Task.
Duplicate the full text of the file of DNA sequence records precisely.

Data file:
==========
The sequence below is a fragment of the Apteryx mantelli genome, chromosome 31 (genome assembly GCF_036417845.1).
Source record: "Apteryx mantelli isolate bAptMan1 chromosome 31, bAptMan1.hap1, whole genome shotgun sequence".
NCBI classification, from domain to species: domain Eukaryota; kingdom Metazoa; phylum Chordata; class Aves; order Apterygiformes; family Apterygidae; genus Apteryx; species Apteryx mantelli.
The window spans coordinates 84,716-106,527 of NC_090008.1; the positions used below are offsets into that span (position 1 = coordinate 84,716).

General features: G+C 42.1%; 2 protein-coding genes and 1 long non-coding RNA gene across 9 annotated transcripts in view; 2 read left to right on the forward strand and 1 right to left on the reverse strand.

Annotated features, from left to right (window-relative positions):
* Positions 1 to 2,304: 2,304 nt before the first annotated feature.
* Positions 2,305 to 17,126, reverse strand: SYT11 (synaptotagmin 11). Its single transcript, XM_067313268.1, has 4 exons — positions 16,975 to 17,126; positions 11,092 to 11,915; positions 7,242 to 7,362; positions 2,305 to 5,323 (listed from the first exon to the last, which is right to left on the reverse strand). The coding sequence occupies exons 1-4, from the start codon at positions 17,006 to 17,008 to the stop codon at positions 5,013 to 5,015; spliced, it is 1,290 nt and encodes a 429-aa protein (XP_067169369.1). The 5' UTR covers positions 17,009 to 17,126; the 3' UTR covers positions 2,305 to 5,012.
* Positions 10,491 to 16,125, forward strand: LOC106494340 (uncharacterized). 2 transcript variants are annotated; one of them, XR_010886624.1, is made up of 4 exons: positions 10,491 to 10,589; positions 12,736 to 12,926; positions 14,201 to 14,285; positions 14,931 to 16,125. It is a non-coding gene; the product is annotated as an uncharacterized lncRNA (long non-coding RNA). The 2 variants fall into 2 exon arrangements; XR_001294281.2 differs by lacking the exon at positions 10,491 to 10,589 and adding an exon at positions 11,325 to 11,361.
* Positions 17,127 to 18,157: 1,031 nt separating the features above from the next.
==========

The sequence below is a fragment of the Apteryx mantelli genome, chromosome 31 (genome assembly GCF_036417845.1).
Source record: "Apteryx mantelli isolate bAptMan1 chromosome 31, bAptMan1.hap1, whole genome shotgun sequence".
NCBI classification, from domain to species: domain Eukaryota; kingdom Metazoa; phylum Chordata; class Aves; order Apterygiformes; family Apterygidae; genus Apteryx; species Apteryx mantelli.
The window spans coordinates 84,716-106,527 of NC_090008.1; the positions used below are offsets into that span (position 1 = coordinate 84,716).

General features: G+C 42.1%; 2 protein-coding genes and 1 long non-coding RNA gene across 9 annotated transcripts in view; 2 read left to right on the forward strand and 1 right to left on the reverse strand.

Annotated features, from left to right (window-relative positions):
* Positions 1 to 2,304: 2,304 nt before the first annotated feature.
* Positions 2,305 to 17,126, reverse strand: SYT11 (synaptotagmin 11). Its single transcript, XM_067313268.1, has 4 exons — positions 16,975 to 17,126; positions 11,092 to 11,915; positions 7,242 to 7,362; positions 2,305 to 5,323 (listed from the first exon to the last, which is right to left on the reverse strand). The coding sequence occupies exons 1-4, from the start codon at positions 17,006 to 17,008 to the stop codon at positions 5,013 to 5,015; spliced, it is 1,290 nt and encodes a 429-aa protein (XP_067169369.1). The 5' UTR covers positions 17,009 to 17,126; the 3' UTR covers positions 2,305 to 5,012.
* Positions 10,491 to 16,125, forward strand: LOC106494340 (uncharacterized). 2 transcript variants are annotated; one of them, XR_010886624.1, is made up of 4 exons: positions 10,491 to 10,589; positions 12,736 to 12,926; positions 14,201 to 14,285; positions 14,931 to 16,125. It is a non-coding gene; the product is annotated as an uncharacterized lncRNA (long non-coding RNA). The 2 variants fall into 2 exon arrangements; XR_001294281.2 differs by lacking the exon at positions 10,491 to 10,589 and adding an exon at positions 11,325 to 11,361.
* Positions 17,127 to 18,157: 1,031 nt separating the features above from the next.